Could anyone please inform me, as to how a public telephone system, actually works, I have been brought up on the old system, with 3wire equipment, but now we have Category 5 Enhanced, cabling, for normal phone circuits. Could anyone (Paul), please help. I have heard a lot about tip and ring, but I do not know what these terms mean. HELP, Please.
Take a MONO (two conductor) earphone plug (the same kind used by telephone co. plug boards to switch between lines). The tip would be the physical tip of the plug. Next is a little plastic insulating ring. Then you have the ring (which is the second conductor) - actually a sleeve behind the insulator. So the thing looks like this:
If you have a stereo (three conductor) phone plug, you wind up with tip-ring-sleeve:
If you're looking at basic operating voltages on the line, in very general terms, the central office battery is a nominal 48V (U.S.) or 50V (Britain). The battery banks have the positive pole grounded.
Power is applied to the line through two coils, one on each side, so as to keep the circuit balanced. Usually, the tip side of the circuit connects to ground, and the ring side connects to -48 or -50V, each through its coil. The resistance of the coils plus that of the line to your house is why you read 48-50V on an idle (on-hook) line, but a much lower voltage when off-hook, typically 10-15V if close to the exchange, as little as 5V or less on a very long line.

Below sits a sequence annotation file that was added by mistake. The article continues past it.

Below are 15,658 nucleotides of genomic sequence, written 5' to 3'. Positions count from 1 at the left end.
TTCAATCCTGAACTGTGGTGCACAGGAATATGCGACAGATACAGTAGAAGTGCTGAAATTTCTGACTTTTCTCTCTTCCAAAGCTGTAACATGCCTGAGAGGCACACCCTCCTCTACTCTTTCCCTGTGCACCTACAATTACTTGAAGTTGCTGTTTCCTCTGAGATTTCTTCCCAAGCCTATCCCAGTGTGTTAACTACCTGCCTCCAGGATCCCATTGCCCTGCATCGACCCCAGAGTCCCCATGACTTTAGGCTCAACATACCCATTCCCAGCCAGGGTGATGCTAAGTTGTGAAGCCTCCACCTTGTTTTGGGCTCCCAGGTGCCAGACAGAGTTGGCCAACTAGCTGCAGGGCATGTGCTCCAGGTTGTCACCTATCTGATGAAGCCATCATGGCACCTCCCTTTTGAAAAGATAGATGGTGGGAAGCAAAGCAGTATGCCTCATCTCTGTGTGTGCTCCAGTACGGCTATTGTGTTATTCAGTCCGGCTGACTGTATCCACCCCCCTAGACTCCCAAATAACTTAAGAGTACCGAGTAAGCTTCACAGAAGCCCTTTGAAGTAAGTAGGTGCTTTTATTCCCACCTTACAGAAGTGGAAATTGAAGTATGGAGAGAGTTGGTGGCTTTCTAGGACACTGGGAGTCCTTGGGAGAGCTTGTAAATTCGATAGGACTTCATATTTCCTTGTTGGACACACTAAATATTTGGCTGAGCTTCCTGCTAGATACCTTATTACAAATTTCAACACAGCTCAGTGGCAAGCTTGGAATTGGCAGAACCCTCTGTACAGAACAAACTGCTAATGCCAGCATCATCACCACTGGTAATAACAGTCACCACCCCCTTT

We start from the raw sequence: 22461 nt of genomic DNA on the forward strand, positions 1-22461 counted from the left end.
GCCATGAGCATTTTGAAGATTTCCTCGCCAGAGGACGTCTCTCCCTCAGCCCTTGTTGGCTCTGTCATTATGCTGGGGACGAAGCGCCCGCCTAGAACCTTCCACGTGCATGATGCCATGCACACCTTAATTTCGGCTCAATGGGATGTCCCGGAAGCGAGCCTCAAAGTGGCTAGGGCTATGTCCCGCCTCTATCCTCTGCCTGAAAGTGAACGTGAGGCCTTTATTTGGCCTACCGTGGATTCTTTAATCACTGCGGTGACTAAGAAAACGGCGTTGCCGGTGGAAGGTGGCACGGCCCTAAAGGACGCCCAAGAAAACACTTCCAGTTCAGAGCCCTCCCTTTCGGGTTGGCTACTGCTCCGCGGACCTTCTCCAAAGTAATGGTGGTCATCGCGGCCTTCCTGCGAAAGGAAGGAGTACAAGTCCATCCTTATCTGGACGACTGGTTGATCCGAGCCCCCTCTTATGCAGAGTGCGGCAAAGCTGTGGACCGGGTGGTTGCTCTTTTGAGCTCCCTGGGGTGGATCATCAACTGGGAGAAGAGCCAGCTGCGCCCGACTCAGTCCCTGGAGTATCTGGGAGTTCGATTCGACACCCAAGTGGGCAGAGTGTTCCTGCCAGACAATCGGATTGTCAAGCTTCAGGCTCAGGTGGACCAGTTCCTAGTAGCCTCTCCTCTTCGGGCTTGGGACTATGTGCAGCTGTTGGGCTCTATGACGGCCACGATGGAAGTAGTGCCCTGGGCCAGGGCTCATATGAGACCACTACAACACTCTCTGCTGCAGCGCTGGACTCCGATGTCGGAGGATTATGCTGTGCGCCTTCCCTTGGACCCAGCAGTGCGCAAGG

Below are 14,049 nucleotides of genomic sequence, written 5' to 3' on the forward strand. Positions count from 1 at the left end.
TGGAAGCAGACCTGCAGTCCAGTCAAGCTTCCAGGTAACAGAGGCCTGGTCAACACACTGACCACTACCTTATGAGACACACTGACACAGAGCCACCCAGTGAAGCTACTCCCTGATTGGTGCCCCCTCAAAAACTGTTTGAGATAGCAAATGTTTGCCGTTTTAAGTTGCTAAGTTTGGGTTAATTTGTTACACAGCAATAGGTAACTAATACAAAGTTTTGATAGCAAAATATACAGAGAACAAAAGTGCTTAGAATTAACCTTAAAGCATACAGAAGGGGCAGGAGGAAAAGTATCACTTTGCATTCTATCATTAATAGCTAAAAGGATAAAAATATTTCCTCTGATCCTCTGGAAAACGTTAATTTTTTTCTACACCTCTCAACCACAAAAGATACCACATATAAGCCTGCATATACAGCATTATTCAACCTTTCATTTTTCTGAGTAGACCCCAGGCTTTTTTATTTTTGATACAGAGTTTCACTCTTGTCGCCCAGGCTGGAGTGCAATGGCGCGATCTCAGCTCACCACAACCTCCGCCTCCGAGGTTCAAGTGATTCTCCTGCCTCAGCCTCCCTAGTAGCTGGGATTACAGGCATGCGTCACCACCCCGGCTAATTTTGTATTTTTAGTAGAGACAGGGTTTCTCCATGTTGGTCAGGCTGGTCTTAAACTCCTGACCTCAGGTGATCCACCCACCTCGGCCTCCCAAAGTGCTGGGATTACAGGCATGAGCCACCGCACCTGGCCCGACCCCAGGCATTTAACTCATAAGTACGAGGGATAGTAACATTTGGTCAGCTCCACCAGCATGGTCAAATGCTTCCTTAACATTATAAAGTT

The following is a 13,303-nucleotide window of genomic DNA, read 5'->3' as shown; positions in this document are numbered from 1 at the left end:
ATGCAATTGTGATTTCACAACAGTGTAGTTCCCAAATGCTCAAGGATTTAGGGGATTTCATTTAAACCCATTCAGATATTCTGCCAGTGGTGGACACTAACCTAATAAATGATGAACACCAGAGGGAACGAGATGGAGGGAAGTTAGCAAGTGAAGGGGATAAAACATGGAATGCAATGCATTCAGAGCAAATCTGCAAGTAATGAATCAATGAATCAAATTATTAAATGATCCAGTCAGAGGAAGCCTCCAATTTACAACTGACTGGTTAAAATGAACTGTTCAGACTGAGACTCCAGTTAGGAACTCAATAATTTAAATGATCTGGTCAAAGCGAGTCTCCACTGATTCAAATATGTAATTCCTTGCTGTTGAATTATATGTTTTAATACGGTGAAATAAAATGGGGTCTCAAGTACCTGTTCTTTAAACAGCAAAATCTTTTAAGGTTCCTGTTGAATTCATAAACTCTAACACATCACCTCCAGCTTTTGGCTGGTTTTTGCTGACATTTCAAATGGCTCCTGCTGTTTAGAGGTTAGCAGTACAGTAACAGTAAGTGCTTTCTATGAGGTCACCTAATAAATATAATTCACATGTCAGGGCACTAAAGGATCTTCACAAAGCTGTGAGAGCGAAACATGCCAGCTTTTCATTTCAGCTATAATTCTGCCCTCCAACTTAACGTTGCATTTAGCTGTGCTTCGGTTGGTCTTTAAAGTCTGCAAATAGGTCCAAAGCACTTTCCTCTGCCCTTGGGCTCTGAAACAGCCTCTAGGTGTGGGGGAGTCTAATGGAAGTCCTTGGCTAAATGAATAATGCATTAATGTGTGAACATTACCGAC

I said that the polarity is as above usually. On just about all modern exchanges, it is always that way round, but on some older systems the polarity would reverse to indicate answer supervision (i.e. when the called party answered). Most telephone equipment will work fine whichever way it is connected, although some of the early TouchTone phones wouldn't work on reversed polarity. (Correct connection was also very important on party lines.)
Ringing voltage applied to the line is generally 90 to 120V AC at a frequency of about 20Hz, superimposed on the 48 or 50V DC.
Back to the plugs. The tip and ring parts of the plug would connect the two sides of the circuit through the operators board. The sleeve connection was not extended to the subscriber's line, but was just used within the exchange to control the seizure and release of switching equipment. In other words, the subscriber's loop is just two wires.
In America, the terms tip and ring are still the accepted designations for the two sides of the line. With automatic switching equipment, British GPO terminology favored calling them the "A wire" and the "B wire" respectively.